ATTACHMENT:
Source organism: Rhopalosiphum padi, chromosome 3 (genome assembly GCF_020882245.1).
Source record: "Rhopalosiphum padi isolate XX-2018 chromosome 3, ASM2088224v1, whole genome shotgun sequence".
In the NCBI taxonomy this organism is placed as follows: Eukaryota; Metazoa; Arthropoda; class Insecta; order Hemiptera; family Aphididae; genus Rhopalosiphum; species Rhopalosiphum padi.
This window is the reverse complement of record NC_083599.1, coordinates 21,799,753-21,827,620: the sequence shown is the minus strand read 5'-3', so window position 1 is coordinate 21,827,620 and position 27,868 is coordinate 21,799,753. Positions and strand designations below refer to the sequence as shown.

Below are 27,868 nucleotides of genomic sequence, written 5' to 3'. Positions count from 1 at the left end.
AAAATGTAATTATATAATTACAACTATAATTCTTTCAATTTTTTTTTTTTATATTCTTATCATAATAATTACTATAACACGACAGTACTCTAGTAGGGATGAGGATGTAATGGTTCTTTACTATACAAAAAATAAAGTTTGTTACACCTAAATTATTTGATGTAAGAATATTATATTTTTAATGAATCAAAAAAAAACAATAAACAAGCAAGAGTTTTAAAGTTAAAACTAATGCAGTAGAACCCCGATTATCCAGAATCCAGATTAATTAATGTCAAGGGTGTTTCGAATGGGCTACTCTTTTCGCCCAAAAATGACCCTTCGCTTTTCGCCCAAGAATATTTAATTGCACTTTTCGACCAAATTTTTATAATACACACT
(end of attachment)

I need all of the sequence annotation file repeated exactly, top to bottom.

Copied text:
Source organism: Rhopalosiphum padi, chromosome 3 (genome assembly GCF_020882245.1).
Source record: "Rhopalosiphum padi isolate XX-2018 chromosome 3, ASM2088224v1, whole genome shotgun sequence".
In the NCBI taxonomy this organism is placed as follows: Eukaryota; Metazoa; Arthropoda; class Insecta; order Hemiptera; family Aphididae; genus Rhopalosiphum; species Rhopalosiphum padi.
This window is the reverse complement of record NC_083599.1, coordinates 21,799,753-21,827,620: the sequence shown is the minus strand read 5'-3', so window position 1 is coordinate 21,827,620 and position 27,868 is coordinate 21,799,753. Positions and strand designations below refer to the sequence as shown.

Below are 27,868 nucleotides of genomic sequence, written 5' to 3'. Positions count from 1 at the left end.
AAAATGTAATTATATAATTACAACTATAATTCTTTCAATTTTTTTTTTTTATATTCTTATCATAATAATTACTATAACACGACAGTACTCTAGTAGGGATGAGGATGTAATGGTTCTTTACTATACAAAAAATAAAGTTTGTTACACCTAAATTATTTGATGTAAGAATATTATATTTTTAATGAATCAAAAAAAAACAATAAACAAGCAAGAGTTTTAAAGTTAAAACTAATGCAGTAGAACCCCGATTATCCAGAATCCAGATTAATTAATGTCAAGGGTGTTTCGAATGGGCTACTCTTTTCGCCCAAAAATGACCCTTCGCTTTTCGCCCAAGAATATTTAATTGCACTTTTCGACCAAATTTTTATAATACACACT